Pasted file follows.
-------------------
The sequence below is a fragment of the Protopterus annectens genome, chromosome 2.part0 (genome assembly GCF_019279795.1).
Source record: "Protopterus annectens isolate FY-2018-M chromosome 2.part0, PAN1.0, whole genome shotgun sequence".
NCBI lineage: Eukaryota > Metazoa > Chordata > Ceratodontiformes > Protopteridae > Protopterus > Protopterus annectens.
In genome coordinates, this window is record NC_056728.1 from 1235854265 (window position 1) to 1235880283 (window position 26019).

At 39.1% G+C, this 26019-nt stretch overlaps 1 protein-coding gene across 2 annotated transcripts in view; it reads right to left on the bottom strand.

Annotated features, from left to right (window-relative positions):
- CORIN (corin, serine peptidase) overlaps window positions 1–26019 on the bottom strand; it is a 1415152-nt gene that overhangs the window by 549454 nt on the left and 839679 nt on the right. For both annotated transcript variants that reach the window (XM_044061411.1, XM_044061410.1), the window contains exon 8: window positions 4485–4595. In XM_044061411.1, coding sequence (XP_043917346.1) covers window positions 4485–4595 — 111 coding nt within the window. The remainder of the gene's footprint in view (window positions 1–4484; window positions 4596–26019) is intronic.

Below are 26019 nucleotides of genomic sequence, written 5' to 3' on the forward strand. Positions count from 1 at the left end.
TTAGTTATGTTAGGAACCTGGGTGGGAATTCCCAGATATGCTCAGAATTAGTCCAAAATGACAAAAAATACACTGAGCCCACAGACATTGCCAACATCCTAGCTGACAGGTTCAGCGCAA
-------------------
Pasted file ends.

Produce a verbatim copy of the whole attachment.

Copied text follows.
The sequence below is a fragment of the Protopterus annectens genome, chromosome 2.part0 (genome assembly GCF_019279795.1).
Source record: "Protopterus annectens isolate FY-2018-M chromosome 2.part0, PAN1.0, whole genome shotgun sequence".
NCBI lineage: Eukaryota > Metazoa > Chordata > Ceratodontiformes > Protopteridae > Protopterus > Protopterus annectens.
In genome coordinates, this window is record NC_056728.1 from 1235854265 (window position 1) to 1235880283 (window position 26019).

At 39.1% G+C, this 26019-nt stretch overlaps 1 protein-coding gene across 2 annotated transcripts in view; it reads right to left on the bottom strand.

Annotated features, from left to right (window-relative positions):
- CORIN (corin, serine peptidase) overlaps window positions 1–26019 on the bottom strand; it is a 1415152-nt gene that overhangs the window by 549454 nt on the left and 839679 nt on the right. For both annotated transcript variants that reach the window (XM_044061411.1, XM_044061410.1), the window contains exon 8: window positions 4485–4595. In XM_044061411.1, coding sequence (XP_043917346.1) covers window positions 4485–4595 — 111 coding nt within the window. The remainder of the gene's footprint in view (window positions 1–4484; window positions 4596–26019) is intronic.

Below are 26019 nucleotides of genomic sequence, written 5' to 3' on the forward strand. Positions count from 1 at the left end.
TTAGTTATGTTAGGAACCTGGGTGGGAATTCCCAGATATGCTCAGAATTAGTCCAAAATGACAAAAAATACACTGAGCCCACAGACATTGCCAACATCCTAGCTGACAGGTTCAGCGCAA